Title

Agrobiodiversity conservation with illegal-drug crops: An approach from the prisons in Oaxaca, Mexico

Author Information

Gabriel Tamariz

Date of Publication

2020 12:00 AM

Security Theme

Transnational Organized Crime

Keywords

Agrobiodiversity, Illegal-drug crops, Violence, Vulnerability, Agrarian change, Mexico

Description

Drawing on political-ecological vulnerability theory, this paper analyzes the impact of illegal-drug cultivation and its related violence on smallholder agrobiodiversity in the state of Oaxaca, Mexico. Oaxaca is a global agrobiodiversity hotspot where cannabis and opium poppy have been widely cultivated for decades. The study is based on 76 structured/semi-structured interviews with imprisoned farmers, harvest gatherers, and former soldiers in four state prisons. Results show that illegal-drug crops and native-food crops complement each other until a threshold of violence is crossed, which leads to the abandonment of agriculture due to murder, imprisonment, and out-migration. The specialization of smallholder agriculture in illegal-drug crops tends to favor crossing the threshold of violence. In most municipalities in this study, however, rather a diversification process took place in which illegal-drug crops were incorporated to food production systems, reducing both the exposure and the sensitivity of smallholders to structural and direct violence. Other adaptation strategies involved local organization and militarization of smallholders for collective-risk management and territorial control. Ultimately, by comparing five vulnerability scenarios, this paper argues that the combination of peasant organization, militarization, and crop/livelihood diversification in Oaxaca mitigates the violent agrarian change associated with this illegal economy, while conserving agrobiodiversity.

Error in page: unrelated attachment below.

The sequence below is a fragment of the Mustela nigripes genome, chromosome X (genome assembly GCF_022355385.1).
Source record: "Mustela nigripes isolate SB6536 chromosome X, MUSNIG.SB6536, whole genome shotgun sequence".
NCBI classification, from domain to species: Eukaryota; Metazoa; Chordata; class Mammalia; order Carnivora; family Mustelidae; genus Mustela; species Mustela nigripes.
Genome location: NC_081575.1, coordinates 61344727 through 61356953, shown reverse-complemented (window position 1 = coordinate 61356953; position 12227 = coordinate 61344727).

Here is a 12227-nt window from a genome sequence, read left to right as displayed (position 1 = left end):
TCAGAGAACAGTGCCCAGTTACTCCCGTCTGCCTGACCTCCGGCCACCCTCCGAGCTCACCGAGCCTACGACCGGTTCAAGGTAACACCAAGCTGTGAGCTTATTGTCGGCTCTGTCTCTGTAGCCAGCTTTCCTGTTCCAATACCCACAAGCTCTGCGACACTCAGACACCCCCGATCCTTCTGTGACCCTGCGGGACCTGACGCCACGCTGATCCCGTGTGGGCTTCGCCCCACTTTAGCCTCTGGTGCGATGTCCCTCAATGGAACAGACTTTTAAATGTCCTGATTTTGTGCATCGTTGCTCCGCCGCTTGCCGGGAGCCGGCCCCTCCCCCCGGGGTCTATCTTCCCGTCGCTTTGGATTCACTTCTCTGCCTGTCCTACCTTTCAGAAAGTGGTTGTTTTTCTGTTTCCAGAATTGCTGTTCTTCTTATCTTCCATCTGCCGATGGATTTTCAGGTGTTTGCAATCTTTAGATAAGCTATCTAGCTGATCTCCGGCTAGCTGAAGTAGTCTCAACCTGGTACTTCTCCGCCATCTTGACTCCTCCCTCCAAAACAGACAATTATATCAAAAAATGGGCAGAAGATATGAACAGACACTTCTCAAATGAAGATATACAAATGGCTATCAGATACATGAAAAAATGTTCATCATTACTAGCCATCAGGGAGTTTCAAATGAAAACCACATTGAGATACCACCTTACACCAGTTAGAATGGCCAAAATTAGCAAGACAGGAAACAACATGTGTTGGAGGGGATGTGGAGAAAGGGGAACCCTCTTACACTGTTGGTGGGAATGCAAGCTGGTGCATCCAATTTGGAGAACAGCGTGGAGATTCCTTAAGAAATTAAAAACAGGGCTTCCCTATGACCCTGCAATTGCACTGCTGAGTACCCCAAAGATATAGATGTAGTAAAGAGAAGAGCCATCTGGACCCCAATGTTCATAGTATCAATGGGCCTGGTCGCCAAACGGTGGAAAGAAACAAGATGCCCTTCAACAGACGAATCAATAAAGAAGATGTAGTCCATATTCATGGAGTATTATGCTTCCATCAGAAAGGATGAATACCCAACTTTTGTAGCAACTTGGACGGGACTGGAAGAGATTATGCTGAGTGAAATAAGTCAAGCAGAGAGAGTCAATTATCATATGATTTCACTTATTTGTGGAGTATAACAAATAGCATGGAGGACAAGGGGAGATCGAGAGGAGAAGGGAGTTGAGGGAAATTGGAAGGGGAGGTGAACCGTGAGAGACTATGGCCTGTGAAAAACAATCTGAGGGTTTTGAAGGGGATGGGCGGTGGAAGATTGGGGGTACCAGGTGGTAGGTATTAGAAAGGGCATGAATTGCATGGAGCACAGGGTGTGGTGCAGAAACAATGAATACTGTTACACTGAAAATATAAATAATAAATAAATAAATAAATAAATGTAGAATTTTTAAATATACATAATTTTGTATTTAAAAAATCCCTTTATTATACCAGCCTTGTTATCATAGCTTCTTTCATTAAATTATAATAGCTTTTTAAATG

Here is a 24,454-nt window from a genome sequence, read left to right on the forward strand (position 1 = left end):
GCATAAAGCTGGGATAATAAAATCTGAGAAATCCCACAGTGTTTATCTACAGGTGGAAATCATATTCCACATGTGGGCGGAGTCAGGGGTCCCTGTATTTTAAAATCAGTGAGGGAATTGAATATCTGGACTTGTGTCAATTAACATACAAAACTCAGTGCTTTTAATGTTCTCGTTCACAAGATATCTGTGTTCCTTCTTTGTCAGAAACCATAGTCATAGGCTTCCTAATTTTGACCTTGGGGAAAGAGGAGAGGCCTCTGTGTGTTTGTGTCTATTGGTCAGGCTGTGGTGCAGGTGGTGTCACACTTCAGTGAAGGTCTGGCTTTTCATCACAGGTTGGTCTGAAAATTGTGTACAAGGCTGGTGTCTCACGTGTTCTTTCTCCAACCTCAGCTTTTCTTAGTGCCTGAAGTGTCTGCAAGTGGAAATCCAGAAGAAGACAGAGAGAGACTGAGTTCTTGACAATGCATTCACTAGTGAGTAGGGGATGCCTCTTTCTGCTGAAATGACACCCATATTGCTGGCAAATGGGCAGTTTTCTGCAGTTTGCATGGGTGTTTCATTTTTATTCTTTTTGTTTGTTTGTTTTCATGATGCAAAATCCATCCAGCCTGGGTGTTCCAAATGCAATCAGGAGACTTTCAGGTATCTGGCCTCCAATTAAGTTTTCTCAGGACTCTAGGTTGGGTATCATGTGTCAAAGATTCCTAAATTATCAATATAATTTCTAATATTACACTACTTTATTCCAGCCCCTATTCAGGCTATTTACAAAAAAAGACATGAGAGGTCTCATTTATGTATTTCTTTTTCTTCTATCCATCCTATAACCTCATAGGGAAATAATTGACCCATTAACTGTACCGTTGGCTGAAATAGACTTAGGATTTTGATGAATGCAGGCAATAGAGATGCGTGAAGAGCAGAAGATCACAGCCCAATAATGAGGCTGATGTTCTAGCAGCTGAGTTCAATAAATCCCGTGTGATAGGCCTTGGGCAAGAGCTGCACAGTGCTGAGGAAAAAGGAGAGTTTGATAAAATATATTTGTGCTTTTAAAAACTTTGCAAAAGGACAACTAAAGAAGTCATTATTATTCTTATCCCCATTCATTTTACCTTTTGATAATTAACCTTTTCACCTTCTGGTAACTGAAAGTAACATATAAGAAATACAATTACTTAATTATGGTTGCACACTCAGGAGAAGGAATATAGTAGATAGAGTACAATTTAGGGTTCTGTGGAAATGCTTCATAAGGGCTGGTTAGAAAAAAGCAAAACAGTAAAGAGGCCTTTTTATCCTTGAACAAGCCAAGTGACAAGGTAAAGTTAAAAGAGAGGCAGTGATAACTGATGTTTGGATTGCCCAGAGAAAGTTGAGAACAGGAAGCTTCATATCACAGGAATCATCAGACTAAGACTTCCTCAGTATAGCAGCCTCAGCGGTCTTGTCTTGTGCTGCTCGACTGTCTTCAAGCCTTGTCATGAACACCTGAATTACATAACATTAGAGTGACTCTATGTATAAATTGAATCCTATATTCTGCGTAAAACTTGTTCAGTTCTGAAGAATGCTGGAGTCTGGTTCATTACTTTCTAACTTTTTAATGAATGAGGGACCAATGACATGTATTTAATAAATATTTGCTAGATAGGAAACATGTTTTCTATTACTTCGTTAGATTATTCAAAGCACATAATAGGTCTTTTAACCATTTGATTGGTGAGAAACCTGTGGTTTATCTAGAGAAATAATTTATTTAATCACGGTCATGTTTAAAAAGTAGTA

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Jan 1st, 12:00 AM

Agrobiodiversity conservation with illegal-drug crops: An approach from the prisons in Oaxaca, Mexico

Drawing on political-ecological vulnerability theory, this paper analyzes the impact of illegal-drug cultivation and its related violence on smallholder agrobiodiversity in the state of Oaxaca, Mexico. Oaxaca is a global agrobiodiversity hotspot where cannabis and opium poppy have been widely cultivated for decades. The study is based on 76 structured/semi-structured interviews with imprisoned farmers, harvest gatherers, and former soldiers in four state prisons. Results show that illegal-drug crops and native-food crops complement each other until a threshold of violence is crossed, which leads to the abandonment of agriculture due to murder, imprisonment, and out-migration. The specialization of smallholder agriculture in illegal-drug crops tends to favor crossing the threshold of violence. In most municipalities in this study, however, rather a diversification process took place in which illegal-drug crops were incorporated to food production systems, reducing both the exposure and the sensitivity of smallholders to structural and direct violence. Other adaptation strategies involved local organization and militarization of smallholders for collective-risk management and territorial control. Ultimately, by comparing five vulnerability scenarios, this paper argues that the combination of peasant organization, militarization, and crop/livelihood diversification in Oaxaca mitigates the violent agrarian change associated with this illegal economy, while conserving agrobiodiversity.